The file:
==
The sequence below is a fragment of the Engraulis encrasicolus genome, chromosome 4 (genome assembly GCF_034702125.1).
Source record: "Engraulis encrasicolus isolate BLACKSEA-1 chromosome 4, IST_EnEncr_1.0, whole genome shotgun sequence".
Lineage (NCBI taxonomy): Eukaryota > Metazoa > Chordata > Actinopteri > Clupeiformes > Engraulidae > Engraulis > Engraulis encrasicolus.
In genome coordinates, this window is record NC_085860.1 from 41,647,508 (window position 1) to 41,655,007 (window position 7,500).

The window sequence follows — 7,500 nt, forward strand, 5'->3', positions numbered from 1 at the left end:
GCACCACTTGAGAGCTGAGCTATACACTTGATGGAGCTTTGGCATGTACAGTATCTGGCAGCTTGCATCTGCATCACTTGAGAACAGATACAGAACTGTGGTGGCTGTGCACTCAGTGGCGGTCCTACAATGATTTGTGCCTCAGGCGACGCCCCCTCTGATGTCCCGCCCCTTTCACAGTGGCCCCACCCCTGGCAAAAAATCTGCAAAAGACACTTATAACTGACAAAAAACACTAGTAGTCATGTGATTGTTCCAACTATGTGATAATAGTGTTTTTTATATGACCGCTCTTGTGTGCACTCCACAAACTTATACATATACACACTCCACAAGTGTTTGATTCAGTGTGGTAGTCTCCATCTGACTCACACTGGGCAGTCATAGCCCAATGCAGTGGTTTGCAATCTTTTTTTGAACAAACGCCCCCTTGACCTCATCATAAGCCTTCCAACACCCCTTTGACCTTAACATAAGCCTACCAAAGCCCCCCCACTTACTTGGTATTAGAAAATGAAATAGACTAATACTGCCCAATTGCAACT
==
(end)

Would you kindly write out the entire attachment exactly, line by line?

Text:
The sequence below is a fragment of the Engraulis encrasicolus genome, chromosome 4 (genome assembly GCF_034702125.1).
Source record: "Engraulis encrasicolus isolate BLACKSEA-1 chromosome 4, IST_EnEncr_1.0, whole genome shotgun sequence".
Lineage (NCBI taxonomy): Eukaryota > Metazoa > Chordata > Actinopteri > Clupeiformes > Engraulidae > Engraulis > Engraulis encrasicolus.
In genome coordinates, this window is record NC_085860.1 from 41,647,508 (window position 1) to 41,655,007 (window position 7,500).

The window sequence follows — 7,500 nt, forward strand, 5'->3', positions numbered from 1 at the left end:
GCACCACTTGAGAGCTGAGCTATACACTTGATGGAGCTTTGGCATGTACAGTATCTGGCAGCTTGCATCTGCATCACTTGAGAACAGATACAGAACTGTGGTGGCTGTGCACTCAGTGGCGGTCCTACAATGATTTGTGCCTCAGGCGACGCCCCCTCTGATGTCCCGCCCCTTTCACAGTGGCCCCACCCCTGGCAAAAAATCTGCAAAAGACACTTATAACTGACAAAAAACACTAGTAGTCATGTGATTGTTCCAACTATGTGATAATAGTGTTTTTTATATGACCGCTCTTGTGTGCACTCCACAAACTTATACATATACACACTCCACAAGTGTTTGATTCAGTGTGGTAGTCTCCATCTGACTCACACTGGGCAGTCATAGCCCAATGCAGTGGTTTGCAATCTTTTTTTGAACAAACGCCCCCTTGACCTCATCATAAGCCTTCCAACACCCCTTTGACCTTAACATAAGCCTACCAAAGCCCCCCCACTTACTTGGTATTAGAAAATGAAATAGACTAATACTGCCCAATTGCAACT